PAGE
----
Meta Data: The Key To Decision Support

By David Marco

This article marks the first monthly column dedicated to meta data and data administration. During the coming months we will examine such topics as meta data ROI, architecture (distributed vs. centralized vs. decentralized), data administration staffing and organizing, meta data delivery, and the future trends shaping the meta data and data administration arena. In addition, we will examine some “best practice” case studies of companies that are doing meta data well. If you believe your company is one of them please feel free to contact me.

Building a meta data repository is critical for accessing, maintaining, and controlling the vital information stored in our decision support systems (DSS). While meta data has always been a central covenant of data warehousing, over the last couple of years it has been brought further into the spotlight as most Fortune 1000 companies have some sort of DSS system currently in place, most for several years. The vast majority of these companies have had to struggle with the task of managing the exponential growth of these DSS systems over time. Without meta data the task of managing this growth becomes overly difficult and time consuming. This need has driven many major software vendors like Microsoft, Platinum, Oracle, and IBM to enter the meta data marketplace with significant product offerings. This month’s column focuses on clearly presenting the benefits of implementing a meta data repository to support a company’s decision support system efforts.

Reduces Development Costs

DSS systems grow very rapidly, as a result the data warehouse will need to be modified through a process of iterative steps. Each of these steps will require an analysis of the current warehouse environment. The repository will significantly reduce the cost of development and the time frame needed to do it in. It accomplishes this by documenting the data transformation rules, data sources, data structures, and the context of the data in the data warehouse and data marts. This is critical because without the repository the transformation rules would only be contained in the IT staff’s memory. The meta data significantly aids the analyst as they examine the impact of proposed changes into the DSS environment. This benefit will reduce the costs of future releases and help to reduce the propensity of new development errors.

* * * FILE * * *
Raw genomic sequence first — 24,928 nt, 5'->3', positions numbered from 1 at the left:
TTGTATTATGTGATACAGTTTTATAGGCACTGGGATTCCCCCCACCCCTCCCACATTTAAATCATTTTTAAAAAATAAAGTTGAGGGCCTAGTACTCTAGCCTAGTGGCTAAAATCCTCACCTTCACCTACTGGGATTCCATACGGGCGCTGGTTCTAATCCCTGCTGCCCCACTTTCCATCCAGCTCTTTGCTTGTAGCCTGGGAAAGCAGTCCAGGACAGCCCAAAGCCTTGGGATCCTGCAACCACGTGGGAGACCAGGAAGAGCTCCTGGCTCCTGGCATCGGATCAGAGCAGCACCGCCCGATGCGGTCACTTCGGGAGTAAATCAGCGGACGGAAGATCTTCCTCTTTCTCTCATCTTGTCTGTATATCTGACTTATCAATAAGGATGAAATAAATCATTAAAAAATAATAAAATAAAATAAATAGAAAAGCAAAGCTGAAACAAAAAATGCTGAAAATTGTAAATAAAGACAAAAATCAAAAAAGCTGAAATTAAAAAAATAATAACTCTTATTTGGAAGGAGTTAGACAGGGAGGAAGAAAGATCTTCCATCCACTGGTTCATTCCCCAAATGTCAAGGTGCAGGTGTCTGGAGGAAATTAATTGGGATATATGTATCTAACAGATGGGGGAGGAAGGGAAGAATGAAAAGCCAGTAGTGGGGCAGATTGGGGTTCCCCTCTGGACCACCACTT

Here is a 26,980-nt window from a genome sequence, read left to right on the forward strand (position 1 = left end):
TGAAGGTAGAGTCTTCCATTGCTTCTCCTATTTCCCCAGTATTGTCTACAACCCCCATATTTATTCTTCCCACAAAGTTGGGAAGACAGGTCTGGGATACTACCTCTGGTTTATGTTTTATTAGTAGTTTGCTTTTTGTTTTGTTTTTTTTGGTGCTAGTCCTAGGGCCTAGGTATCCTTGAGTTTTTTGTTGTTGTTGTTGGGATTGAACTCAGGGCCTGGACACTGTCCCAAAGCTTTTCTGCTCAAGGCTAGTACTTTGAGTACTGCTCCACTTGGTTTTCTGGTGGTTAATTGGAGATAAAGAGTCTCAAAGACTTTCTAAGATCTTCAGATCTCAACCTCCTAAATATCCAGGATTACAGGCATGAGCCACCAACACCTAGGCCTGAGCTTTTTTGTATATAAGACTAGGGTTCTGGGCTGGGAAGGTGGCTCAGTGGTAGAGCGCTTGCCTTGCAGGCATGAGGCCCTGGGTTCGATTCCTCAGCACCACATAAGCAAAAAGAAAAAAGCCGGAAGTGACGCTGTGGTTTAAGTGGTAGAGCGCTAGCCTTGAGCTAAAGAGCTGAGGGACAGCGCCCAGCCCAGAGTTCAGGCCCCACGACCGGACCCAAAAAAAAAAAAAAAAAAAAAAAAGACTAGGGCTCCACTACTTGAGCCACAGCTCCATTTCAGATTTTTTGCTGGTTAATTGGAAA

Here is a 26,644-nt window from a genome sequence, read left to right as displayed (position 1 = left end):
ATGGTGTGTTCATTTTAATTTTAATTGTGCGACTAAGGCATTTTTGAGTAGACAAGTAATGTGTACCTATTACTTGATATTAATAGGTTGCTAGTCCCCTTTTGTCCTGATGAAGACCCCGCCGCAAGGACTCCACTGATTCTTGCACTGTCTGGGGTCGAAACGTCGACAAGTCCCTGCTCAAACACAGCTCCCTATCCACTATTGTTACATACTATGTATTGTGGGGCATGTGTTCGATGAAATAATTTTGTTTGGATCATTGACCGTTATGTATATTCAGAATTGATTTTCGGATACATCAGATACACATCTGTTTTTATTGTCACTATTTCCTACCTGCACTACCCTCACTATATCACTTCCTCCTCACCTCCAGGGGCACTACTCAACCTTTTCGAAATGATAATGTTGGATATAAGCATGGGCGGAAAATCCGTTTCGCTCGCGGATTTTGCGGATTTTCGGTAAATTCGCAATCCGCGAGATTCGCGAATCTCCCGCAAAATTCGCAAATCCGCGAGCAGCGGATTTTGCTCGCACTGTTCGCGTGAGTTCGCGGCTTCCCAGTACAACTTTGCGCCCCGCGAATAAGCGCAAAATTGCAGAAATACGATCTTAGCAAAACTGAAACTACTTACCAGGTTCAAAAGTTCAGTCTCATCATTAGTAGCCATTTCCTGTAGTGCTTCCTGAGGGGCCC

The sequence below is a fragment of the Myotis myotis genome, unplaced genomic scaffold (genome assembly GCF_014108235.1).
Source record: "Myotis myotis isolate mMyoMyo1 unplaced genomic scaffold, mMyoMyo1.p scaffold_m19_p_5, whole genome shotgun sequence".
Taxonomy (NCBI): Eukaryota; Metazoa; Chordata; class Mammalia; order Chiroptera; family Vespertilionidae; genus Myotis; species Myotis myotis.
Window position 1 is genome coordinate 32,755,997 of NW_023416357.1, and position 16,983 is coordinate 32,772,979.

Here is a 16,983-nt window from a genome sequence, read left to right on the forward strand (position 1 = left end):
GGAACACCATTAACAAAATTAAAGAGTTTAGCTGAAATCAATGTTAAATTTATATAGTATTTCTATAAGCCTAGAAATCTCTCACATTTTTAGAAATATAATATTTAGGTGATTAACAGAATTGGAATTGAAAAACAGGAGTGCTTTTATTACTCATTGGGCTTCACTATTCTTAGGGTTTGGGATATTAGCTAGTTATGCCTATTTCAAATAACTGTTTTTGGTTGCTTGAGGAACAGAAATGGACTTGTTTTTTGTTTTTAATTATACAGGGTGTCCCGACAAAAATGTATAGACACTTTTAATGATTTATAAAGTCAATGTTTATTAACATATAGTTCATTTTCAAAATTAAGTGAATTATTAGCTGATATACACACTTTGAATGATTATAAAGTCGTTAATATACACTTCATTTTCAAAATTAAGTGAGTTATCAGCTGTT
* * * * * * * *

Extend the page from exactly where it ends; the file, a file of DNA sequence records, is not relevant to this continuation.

Improved Error Resolution

The meta data repository will reduce the turnaround time for production related problem resolution. If a DSS production problem is identified the development team can use the repository to quickly gather information related to the problem. This is very valuable, as the business users have come to depend on the information contained within the data warehouse to make their strategic decisions. The less “down time” the warehouse experiences the greater payback the business users will experience.

Delivering Business Intelligence

A central objective of any corporation’s business intelligence strategy is to improve the value that the information in the DSS system provides to the business user. The ultimate goal of the meta data repository is to drive the business user’s access to the information stored in the DSS system. This can be achieved as the business and technical meta data are directly linked to the information stored in the DSS system. This greatly increases the usability of the DSS systems to the business users.

To understand meta data’s vital role in the data warehouse, consider the purpose of a card catalog in a library (See Figure I). The card catalog identifies what books are in the library and where they are physically located. It can be searched by subject area, author, or title. By showing the author, number of pages, publication date, and revision history of each book, the card catalog helps you determine which books will satisfy your needs. Without the central card catalog information system, finding books in the library would be a cumbersome and time-consuming chore.

Meta data is the card catalog in a data warehouse. By defining the contents of a data warehouse, it helps the user to locate relevant information for analysis. In addition, the meta data allows the user to trace data from the data warehouse to its operational source (drill-down) and to related data in other subject areas (drill-across). By managing the structure of the data over a broad spectrum of time, it provides a context for interpreting the meaning of the information. As meta data is extracted and stored over several years, snapshots of the data exist for each year. In order to accomplish this the meta model tables need to be captured with a “From” and “”To” date on each column. This will allow the users to easily trace back through the repository to past versions of the meta data.

Figure 1: Meta Data Repositories and Card Catalogs

A meta data repository build with the business users in mind and created on a technologically sound architecture lifts the data warehouse from a stovepipe application to a true business intelligence system. Even with the immature state of the meta data repository marketplace, the alternative of not building a repository will not satisfy the needs of the business users or the data warehouse staff that will need to maintain the DSS system over time. This challenge of implementing a meta data repository is one of the chief mitigating factors that have prevented most organizations from achieving successful data warehouse and data mart implementations.

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